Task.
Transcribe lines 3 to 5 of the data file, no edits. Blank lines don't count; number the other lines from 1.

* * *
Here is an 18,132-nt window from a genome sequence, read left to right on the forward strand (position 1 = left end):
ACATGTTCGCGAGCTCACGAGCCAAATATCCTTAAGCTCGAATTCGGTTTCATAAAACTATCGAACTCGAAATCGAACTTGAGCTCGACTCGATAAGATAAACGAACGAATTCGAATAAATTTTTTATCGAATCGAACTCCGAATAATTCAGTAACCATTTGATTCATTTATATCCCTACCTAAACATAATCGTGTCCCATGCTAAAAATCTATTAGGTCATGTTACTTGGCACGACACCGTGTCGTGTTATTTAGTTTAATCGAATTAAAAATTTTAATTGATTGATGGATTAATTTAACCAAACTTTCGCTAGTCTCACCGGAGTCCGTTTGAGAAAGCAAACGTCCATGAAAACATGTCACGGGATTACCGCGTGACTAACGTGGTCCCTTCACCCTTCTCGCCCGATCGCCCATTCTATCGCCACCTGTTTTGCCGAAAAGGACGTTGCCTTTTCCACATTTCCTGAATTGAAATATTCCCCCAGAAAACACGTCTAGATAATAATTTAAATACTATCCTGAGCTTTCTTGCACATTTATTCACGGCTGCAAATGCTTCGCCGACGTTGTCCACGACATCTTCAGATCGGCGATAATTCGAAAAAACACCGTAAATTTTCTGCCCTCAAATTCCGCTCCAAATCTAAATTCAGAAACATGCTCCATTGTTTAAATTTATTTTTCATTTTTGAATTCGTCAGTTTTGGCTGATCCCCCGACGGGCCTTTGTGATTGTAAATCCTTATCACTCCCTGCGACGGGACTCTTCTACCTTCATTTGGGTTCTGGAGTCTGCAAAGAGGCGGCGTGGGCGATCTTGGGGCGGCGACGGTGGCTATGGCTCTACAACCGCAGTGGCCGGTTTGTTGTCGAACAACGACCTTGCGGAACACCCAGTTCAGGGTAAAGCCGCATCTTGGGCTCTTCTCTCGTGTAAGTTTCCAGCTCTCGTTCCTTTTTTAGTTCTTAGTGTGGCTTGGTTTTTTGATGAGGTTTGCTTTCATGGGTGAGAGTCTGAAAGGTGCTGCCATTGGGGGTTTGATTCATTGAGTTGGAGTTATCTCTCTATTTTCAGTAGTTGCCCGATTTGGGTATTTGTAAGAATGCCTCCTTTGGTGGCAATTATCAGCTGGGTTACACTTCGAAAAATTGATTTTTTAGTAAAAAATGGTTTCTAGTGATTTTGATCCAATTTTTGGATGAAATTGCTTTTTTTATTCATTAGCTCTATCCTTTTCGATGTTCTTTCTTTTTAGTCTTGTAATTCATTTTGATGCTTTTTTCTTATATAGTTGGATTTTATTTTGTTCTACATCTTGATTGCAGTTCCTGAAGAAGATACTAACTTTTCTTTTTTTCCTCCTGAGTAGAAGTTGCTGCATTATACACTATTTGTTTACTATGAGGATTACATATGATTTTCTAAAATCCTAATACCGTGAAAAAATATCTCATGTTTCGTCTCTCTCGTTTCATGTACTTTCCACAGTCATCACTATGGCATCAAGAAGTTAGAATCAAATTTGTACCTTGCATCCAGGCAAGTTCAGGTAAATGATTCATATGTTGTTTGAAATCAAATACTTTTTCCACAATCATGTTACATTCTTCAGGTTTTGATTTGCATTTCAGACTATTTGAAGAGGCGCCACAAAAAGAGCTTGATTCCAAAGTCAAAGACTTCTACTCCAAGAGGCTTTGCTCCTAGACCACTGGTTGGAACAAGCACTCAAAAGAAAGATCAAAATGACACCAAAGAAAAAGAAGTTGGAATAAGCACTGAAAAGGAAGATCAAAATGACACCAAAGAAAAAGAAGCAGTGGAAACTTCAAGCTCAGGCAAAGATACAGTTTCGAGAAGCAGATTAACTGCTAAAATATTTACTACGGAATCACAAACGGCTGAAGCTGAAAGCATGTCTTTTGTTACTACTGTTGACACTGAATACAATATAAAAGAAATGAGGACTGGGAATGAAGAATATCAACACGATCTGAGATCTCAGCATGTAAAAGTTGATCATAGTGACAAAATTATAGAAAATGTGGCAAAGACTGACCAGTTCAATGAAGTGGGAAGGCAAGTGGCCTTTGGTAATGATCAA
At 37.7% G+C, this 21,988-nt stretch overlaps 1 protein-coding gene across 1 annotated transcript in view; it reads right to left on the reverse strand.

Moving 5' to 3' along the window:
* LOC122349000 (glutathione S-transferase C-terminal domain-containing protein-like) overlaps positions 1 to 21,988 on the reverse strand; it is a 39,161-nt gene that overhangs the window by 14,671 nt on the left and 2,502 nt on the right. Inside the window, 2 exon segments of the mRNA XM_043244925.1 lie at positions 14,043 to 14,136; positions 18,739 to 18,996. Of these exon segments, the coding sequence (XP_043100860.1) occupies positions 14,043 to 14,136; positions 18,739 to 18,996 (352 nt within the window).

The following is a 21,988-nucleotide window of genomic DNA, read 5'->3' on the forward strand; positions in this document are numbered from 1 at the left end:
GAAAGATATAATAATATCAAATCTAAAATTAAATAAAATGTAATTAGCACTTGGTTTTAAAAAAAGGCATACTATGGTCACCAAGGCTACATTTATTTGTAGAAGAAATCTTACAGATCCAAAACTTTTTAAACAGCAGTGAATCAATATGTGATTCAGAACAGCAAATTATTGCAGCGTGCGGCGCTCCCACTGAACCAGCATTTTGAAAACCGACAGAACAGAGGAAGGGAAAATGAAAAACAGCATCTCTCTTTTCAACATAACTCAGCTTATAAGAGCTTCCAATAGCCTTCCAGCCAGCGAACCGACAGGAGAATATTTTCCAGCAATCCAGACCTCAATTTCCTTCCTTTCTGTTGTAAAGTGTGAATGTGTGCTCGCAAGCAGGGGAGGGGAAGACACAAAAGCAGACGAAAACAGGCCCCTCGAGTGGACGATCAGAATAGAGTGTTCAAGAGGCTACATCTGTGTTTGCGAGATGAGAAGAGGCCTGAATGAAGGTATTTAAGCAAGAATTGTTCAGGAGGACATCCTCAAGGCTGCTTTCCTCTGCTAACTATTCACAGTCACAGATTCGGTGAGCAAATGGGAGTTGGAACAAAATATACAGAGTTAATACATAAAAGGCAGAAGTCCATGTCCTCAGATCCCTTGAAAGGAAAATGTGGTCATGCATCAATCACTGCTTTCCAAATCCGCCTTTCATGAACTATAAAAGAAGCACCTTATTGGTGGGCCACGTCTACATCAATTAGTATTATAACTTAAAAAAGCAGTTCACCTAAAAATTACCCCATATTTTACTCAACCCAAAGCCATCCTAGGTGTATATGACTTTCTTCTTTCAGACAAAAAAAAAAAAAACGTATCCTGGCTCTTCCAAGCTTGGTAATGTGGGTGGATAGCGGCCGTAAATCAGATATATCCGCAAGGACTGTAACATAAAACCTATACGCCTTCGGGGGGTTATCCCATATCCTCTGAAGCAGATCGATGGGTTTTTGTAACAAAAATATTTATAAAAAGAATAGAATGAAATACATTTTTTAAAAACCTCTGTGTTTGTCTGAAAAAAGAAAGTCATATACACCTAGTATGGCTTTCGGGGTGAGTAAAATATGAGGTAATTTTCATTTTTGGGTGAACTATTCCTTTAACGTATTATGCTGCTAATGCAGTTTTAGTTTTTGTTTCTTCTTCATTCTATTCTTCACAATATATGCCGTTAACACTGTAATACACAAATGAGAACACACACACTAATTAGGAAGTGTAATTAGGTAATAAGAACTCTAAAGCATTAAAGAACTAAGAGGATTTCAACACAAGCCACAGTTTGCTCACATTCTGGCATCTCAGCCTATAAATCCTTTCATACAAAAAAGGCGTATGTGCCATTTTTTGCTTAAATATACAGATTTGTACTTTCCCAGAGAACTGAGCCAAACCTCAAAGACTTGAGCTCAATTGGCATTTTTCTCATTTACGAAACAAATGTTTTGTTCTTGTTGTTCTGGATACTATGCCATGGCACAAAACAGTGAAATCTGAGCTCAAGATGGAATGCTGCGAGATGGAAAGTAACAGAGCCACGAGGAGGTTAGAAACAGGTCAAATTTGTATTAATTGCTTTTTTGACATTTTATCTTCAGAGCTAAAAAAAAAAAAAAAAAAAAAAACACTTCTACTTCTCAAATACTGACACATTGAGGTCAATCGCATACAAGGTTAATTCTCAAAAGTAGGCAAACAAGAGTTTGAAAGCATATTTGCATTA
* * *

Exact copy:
At 37.7% G+C, this 21,988-nt stretch overlaps 1 protein-coding gene across 1 annotated transcript in view; it reads right to left on the reverse strand.

Moving 5' to 3' along the window:
* LOC122349000 (glutathione S-transferase C-terminal domain-containing protein-like) overlaps positions 1 to 21,988 on the reverse strand; it is a 39,161-nt gene that overhangs the window by 14,671 nt on the left and 2,502 nt on the right. Inside the window, 2 exon segments of the mRNA XM_043244925.1 lie at positions 14,043 to 14,136; positions 18,739 to 18,996. Of these exon segments, the coding sequence (XP_043100860.1) occupies positions 14,043 to 14,136; positions 18,739 to 18,996 (352 nt within the window).